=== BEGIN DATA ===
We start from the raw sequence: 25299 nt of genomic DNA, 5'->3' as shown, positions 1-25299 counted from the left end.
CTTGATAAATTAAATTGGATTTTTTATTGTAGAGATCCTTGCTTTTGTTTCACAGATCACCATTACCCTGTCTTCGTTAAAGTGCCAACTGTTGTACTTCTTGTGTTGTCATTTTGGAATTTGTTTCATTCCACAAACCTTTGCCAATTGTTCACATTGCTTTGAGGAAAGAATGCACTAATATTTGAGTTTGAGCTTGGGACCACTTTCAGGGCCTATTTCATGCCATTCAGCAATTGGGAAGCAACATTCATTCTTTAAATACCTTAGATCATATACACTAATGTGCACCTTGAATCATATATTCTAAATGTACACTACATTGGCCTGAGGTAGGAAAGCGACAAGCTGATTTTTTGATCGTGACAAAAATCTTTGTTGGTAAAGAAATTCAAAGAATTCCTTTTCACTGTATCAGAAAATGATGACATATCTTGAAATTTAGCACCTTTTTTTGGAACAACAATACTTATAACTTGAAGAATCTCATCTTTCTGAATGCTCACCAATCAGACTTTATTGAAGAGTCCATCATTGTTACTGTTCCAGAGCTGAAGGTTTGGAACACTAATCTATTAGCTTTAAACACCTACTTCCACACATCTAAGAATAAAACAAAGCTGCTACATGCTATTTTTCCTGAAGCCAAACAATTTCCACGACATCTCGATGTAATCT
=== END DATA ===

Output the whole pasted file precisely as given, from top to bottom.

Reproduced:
We start from the raw sequence: 25299 nt of genomic DNA, 5'->3' as shown, positions 1-25299 counted from the left end.
CTTGATAAATTAAATTGGATTTTTTATTGTAGAGATCCTTGCTTTTGTTTCACAGATCACCATTACCCTGTCTTCGTTAAAGTGCCAACTGTTGTACTTCTTGTGTTGTCATTTTGGAATTTGTTTCATTCCACAAACCTTTGCCAATTGTTCACATTGCTTTGAGGAAAGAATGCACTAATATTTGAGTTTGAGCTTGGGACCACTTTCAGGGCCTATTTCATGCCATTCAGCAATTGGGAAGCAACATTCATTCTTTAAATACCTTAGATCATATACACTAATGTGCACCTTGAATCATATATTCTAAATGTACACTACATTGGCCTGAGGTAGGAAAGCGACAAGCTGATTTTTTGATCGTGACAAAAATCTTTGTTGGTAAAGAAATTCAAAGAATTCCTTTTCACTGTATCAGAAAATGATGACATATCTTGAAATTTAGCACCTTTTTTTGGAACAACAATACTTATAACTTGAAGAATCTCATCTTTCTGAATGCTCACCAATCAGACTTTATTGAAGAGTCCATCATTGTTACTGTTCCAGAGCTGAAGGTTTGGAACACTAATCTATTAGCTTTAAACACCTACTTCCACACATCTAAGAATAAAACAAAGCTGCTACATGCTATTTTTCCTGAAGCCAAACAATTTCCACGACATCTCGATGTAATCT